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InfoSEC Company Get Sued PCI-DSS

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  • valkyrie
    replied
    Re: InfoSEC Company Get Sued PCI-DSS

    Originally posted by xor View Post
    I found this interesting as well as it should be interesting to watch. It could get very ugly out there. Seems like it's more about assigning blame and who gets to pay the bill.

    Source: Sans

    --Bank Sues Company That Certified CardSystems Solutions Before Breach
    (May 26 & 27, 2009)
    Merrick Bank has filed a lawsuit against Savvis, alleging negligence
    because the company certified CardSystems Solutions as compliant with
    Visa and MasterCard security requirements less than a year before the
    payment processor suffered a massive data security breach. Merrick
    claims that fraudulent transactions resulting from the breach cost it
    US $16 million in payments to the credit card companies for using a
    non-compliant processor, payments to banks affected by the breach and
    legal fees. Attackers were able to steal information on 40 million
    credit card accounts because CardSystems stored unencrypted card data
    on its servers.
    http://www.finextra.com/fullstory.asp?id=20067
    http://www.digitaltransactions.net/n...fm?newsid=2221

    [Editor's Note (Pescatore): Making this charge stick will require
    proving that the non-compliant condition existed at the time of the
    audit and should have been discovered with reasonable diligence. But it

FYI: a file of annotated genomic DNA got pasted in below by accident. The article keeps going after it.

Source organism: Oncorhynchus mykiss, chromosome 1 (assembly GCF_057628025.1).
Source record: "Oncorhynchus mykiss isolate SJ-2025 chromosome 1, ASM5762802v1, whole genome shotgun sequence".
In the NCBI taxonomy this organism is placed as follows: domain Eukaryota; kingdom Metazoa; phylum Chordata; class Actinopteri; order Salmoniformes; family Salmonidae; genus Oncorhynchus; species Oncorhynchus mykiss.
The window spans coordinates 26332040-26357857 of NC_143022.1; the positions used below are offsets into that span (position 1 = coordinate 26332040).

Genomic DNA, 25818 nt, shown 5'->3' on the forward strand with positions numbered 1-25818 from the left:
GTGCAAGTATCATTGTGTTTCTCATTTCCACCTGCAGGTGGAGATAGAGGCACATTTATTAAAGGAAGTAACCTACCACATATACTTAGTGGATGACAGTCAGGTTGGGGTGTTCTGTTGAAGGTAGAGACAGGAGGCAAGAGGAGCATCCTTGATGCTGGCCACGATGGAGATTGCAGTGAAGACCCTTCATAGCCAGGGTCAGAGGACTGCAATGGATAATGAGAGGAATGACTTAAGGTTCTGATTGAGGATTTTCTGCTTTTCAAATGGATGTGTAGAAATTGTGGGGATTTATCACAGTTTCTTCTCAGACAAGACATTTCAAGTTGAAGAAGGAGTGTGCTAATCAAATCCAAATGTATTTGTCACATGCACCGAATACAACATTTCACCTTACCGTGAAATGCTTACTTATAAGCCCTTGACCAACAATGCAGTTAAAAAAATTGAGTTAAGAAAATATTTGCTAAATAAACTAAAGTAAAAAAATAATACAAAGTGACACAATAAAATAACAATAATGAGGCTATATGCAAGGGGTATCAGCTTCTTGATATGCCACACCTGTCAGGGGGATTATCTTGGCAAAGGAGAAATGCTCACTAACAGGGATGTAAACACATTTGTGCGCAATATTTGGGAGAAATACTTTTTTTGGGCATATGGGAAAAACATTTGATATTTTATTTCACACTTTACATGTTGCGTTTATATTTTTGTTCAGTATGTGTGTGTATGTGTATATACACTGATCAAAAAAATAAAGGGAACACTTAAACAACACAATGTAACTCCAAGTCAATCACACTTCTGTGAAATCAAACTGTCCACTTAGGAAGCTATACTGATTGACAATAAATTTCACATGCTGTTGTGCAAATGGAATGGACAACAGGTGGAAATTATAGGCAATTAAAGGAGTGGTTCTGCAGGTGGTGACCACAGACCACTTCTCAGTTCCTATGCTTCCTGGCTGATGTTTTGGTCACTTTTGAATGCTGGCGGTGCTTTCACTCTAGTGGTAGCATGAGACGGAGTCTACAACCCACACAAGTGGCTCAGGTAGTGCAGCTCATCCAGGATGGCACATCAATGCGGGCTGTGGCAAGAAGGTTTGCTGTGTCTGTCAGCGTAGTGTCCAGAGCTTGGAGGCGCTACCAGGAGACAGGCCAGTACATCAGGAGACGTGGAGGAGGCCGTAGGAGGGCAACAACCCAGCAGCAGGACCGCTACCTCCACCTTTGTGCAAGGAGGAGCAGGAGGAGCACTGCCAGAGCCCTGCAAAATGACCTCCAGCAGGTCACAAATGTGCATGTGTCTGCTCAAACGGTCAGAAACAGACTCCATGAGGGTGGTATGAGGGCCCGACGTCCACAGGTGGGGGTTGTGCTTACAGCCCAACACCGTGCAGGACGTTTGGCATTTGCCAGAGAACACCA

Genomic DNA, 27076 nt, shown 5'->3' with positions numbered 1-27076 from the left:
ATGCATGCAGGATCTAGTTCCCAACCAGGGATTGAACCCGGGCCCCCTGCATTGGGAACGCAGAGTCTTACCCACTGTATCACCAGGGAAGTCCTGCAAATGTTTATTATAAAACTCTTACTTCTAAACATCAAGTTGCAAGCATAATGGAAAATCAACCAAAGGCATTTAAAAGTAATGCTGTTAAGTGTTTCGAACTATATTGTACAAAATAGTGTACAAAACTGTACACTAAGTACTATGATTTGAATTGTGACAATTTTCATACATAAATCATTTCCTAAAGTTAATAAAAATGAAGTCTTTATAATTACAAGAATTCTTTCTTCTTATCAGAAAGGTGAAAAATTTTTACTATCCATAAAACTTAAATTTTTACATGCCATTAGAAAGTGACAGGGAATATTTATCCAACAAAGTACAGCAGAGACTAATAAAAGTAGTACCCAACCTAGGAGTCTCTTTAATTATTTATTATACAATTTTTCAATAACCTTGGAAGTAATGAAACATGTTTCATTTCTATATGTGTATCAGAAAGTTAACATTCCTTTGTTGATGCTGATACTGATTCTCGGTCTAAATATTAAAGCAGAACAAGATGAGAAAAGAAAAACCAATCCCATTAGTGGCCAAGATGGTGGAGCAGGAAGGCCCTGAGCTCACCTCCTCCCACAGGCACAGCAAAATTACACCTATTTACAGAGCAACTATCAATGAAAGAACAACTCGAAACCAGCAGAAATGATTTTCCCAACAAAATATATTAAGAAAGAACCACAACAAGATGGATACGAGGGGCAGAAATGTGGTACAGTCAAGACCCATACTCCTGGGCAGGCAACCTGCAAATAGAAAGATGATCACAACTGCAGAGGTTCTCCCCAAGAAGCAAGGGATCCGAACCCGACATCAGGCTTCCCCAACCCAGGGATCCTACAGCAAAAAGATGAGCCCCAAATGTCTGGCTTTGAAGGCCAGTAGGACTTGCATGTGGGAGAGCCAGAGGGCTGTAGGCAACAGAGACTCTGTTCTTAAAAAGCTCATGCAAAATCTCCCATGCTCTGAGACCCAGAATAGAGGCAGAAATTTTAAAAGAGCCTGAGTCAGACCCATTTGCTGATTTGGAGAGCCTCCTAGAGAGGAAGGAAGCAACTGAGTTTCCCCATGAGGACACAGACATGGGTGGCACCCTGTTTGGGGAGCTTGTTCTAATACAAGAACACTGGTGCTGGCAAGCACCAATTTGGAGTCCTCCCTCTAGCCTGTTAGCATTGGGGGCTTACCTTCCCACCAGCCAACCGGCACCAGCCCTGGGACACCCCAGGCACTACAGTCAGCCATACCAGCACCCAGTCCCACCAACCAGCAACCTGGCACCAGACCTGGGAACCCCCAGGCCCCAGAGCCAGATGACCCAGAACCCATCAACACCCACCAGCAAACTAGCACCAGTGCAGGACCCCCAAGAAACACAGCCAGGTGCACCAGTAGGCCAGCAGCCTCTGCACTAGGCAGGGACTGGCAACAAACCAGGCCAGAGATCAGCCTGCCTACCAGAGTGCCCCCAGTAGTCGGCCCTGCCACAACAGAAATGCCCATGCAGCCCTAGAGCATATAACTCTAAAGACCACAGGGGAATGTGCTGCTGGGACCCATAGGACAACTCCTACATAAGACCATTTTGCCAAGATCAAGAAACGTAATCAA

will be good to see some external attention focused on the PCI audit
    process.

    (Schultz): The issue concerning whether an organization is (but probably
    more importantly, *was* at the time of a data security breach) PCI-DSS
    compliant is becoming increasingly complex. <snip>I]
    Sounds like there may be a burgeoning specialty in the Information Security field:

    Information Security Forensics Analyst (aka, "Liar, Liar, Pants on Fire" Analyst) - one who back tracks through all the documentation that an organization is supposed to keep (I will just mention host/application/network change control packages, configuration management packages, new application/services deployments, new client deployments, etc) to determine if end state (at the point of breach) was dissimilar to the initial state (at the point of the initial audit analysis and sign-off) and exactly what those dissimilarities might be.

    I have performed something of this nature. I wouldn't do it again unless I was paid a s**tload lot more money.

    I am not a lawyer, however, I greatly doubt that this lawsuit will stand unless the analysts missed one or more vulnerabilities through which one could drive a truck; like the alleged unencrypted card data, and that it can be proven that it was not purposely hidden from them and they just missed it. A company performing any type of non-attestation (company financials) IS audit can only really be held accountable for their findings regarding the contractually scoped network and components at the point in time that the audit is performed and signed off. This is why when audits or assessments are performed one keeps every scrap (generated logfiles/configs, screen shots, handwritten notes, the kleenex that the IT manager sneezed upon) as supporting evidence of initial state findings. And God help that analyst who says, "That? I didn't think that was important enough to keep..."